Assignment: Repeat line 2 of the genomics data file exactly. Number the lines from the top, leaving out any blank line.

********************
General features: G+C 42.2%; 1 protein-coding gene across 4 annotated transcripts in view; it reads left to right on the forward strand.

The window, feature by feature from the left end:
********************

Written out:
The window, feature by feature from the left end: